It is not coincidental or accidental that Amazon and other significant e-commerce companies are either directly or through subsidiaries acting as FMC licensed or registered Non-vessel operating common carriers. The successful e-commerce players have quickly determined that their revenue streams are not only concentrated on the electronic marketing of products in the U.S. and other consumer markets. They have swiftly focused on the other revenue streams commencing with the transport from Asian supplier locations to consolidation hub centers in Asia, usually in Hong Kong, or in the PRC. The Asian hub consolidation centers are significant revenue centers in and of themselves, and, of course, there is the transport stream from the consolidation hubs to the consumer markets in the U.S., Europe and other market centers. The most immediate area of interest to intermediaries in the U.S. or Europe is their participation in the fulfillment service process here in the U.S., Europe and other major consumer regions.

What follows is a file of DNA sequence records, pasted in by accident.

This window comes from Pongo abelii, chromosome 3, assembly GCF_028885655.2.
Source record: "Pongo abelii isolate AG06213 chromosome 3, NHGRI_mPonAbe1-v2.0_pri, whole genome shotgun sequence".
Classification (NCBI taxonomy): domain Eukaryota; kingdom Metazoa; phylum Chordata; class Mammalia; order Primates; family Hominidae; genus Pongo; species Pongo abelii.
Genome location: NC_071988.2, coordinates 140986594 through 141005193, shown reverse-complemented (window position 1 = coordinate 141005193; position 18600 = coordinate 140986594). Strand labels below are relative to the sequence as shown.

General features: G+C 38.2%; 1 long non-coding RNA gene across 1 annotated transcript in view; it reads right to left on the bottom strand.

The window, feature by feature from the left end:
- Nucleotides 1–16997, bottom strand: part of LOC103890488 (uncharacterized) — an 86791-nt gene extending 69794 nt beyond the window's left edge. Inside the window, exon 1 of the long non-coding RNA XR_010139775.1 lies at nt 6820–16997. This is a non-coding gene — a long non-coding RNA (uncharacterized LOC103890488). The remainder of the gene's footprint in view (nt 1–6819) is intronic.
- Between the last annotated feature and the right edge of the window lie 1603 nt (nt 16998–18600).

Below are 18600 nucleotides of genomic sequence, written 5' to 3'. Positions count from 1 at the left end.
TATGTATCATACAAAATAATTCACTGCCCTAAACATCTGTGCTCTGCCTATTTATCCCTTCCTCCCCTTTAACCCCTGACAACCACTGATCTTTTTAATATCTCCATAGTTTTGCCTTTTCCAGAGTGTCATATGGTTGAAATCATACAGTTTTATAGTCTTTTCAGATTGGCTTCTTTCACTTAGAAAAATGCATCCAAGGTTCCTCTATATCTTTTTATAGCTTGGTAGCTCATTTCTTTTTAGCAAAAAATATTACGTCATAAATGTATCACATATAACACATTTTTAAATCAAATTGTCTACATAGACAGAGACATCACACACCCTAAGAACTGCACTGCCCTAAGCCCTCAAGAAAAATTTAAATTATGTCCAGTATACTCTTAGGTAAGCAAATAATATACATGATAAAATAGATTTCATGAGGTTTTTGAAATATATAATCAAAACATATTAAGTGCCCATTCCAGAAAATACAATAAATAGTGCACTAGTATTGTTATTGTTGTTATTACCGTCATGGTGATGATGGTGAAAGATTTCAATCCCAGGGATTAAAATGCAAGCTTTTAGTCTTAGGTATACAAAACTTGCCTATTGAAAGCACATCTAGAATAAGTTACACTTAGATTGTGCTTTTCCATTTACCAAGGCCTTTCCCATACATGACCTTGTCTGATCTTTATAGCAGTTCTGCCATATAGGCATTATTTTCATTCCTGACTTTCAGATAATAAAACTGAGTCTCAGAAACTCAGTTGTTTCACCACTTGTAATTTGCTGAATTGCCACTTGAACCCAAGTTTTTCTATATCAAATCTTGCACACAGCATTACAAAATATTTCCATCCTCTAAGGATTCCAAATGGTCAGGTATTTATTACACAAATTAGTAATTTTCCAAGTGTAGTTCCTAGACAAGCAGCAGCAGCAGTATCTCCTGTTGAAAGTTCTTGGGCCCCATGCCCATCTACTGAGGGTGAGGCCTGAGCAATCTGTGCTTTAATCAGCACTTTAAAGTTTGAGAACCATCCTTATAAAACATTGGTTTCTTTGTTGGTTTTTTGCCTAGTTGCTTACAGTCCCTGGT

The intermediary opportunities are quickly developing in the following areas:

  • The fulfillment service center areas. We have seen transport intermediaries immerse themselves in providing these unique services here in the U.S. and Europe. While there are different skill sets involved in the NVOCC delivery model than there is for e-commerce fulfillment centers, there is also plenty of overlap which creates natural efficiencies for transportation intermediaries. Groups of NVOCCs with strategic geographic warehouse locations are considering joint services to accomplish efficient national e-commerce delivery services. Third party IT companies are available to partner with these companies to achieve the high IT requirements necessary for last-mile deliveries, warehouse management, and customer transparency. This is an area of activity that is already happening.
  • The transport opportunities. The larger multi-national logistics firms may be better suited for the volume purchase of ocean and air transportation to offer e-commerce companies transportation efficiencies from supplier locations to consolidation hubs to marketplace delivery fulfillment centers. However, there are various large networks of existing smaller and mid-sized global NVOCCs which are already in planning stages which may bring these efficiencies into play in the not so distant future.
  • The hub consolidation functions. While these functions are best suited for larger multi-national logistics companies, we have seen a development of these functions by U.S. based warehouse/distribution companies with the objective of participating in this important niche overseas.